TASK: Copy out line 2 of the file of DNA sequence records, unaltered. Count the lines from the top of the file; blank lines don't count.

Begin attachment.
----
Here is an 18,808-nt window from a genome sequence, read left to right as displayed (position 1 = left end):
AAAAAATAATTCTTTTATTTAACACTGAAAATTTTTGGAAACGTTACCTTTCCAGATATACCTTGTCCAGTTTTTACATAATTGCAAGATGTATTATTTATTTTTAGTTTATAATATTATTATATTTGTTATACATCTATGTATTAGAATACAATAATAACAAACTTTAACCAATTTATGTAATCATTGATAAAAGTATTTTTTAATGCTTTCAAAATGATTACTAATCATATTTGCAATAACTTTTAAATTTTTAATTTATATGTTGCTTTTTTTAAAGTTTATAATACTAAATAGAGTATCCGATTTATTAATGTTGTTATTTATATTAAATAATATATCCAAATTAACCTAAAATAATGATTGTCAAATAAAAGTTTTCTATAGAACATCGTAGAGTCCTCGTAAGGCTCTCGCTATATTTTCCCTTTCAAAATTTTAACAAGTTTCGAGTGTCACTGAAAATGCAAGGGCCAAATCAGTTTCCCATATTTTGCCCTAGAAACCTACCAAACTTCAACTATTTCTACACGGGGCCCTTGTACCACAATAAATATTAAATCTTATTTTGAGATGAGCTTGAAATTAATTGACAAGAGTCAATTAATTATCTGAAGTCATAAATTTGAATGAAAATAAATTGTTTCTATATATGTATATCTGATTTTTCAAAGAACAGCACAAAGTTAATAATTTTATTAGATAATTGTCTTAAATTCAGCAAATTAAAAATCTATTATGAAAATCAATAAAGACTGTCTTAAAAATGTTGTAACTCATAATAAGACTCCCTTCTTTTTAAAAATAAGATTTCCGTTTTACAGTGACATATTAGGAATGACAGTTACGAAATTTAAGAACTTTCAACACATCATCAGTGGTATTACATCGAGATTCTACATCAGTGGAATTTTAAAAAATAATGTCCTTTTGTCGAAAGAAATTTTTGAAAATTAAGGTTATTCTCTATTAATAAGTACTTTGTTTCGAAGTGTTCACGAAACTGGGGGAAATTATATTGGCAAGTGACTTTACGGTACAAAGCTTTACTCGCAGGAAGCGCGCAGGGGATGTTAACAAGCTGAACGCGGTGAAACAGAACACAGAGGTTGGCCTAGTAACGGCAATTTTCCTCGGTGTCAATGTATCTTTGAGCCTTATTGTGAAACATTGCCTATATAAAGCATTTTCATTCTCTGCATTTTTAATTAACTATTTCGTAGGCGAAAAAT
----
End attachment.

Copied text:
AAAAAATAATTCTTTTATTTAACACTGAAAATTTTTGGAAACGTTACCTTTCCAGATATACCTTGTCCAGTTTTTACATAATTGCAAGATGTATTATTTATTTTTAGTTTATAATATTATTATATTTGTTATACATCTATGTATTAGAATACAATAATAACAAACTTTAACCAATTTATGTAATCATTGATAAAAGTATTTTTTAATGCTTTCAAAATGATTACTAATCATATTTGCAATAACTTTTAAATTTTTAATTTATATGTTGCTTTTTTTAAAGTTTATAATACTAAATAGAGTATCCGATTTATTAATGTTGTTATTTATATTAAATAATATATCCAAATTAACCTAAAATAATGATTGTCAAATAAAAGTTTTCTATAGAACATCGTAGAGTCCTCGTAAGGCTCTCGCTATATTTTCCCTTTCAAAATTTTAACAAGTTTCGAGTGTCACTGAAAATGCAAGGGCCAAATCAGTTTCCCATATTTTGCCCTAGAAACCTACCAAACTTCAACTATTTCTACACGGGGCCCTTGTACCACAATAAATATTAAATCTTATTTTGAGATGAGCTTGAAATTAATTGACAAGAGTCAATTAATTATCTGAAGTCATAAATTTGAATGAAAATAAATTGTTTCTATATATGTATATCTGATTTTTCAAAGAACAGCACAAAGTTAATAATTTTATTAGATAATTGTCTTAAATTCAGCAAATTAAAAATCTATTATGAAAATCAATAAAGACTGTCTTAAAAATGTTGTAACTCATAATAAGACTCCCTTCTTTTTAAAAATAAGATTTCCGTTTTACAGTGACATATTAGGAATGACAGTTACGAAATTTAAGAACTTTCAACACATCATCAGTGGTATTACATCGAGATTCTACATCAGTGGAATTTTAAAAAATAATGTCCTTTTGTCGAAAGAAATTTTTGAAAATTAAGGTTATTCTCTATTAATAAGTACTTTGTTTCGAAGTGTTCACGAAACTGGGGGAAATTATATTGGCAAGTGACTTTACGGTACAAAGCTTTACTCGCAGGAAGCGCGCAGGGGATGTTAACAAGCTGAACGCGGTGAAACAGAACACAGAGGTTGGCCTAGTAACGGCAATTTTCCTCGGTGTCAATGTATCTTTGAGCCTTATTGTGAAACATTGCCTATATAAAGCATTTTCATTCTCTGCATTTTTAATTAACTATTTCGTAGGCGAAAAAT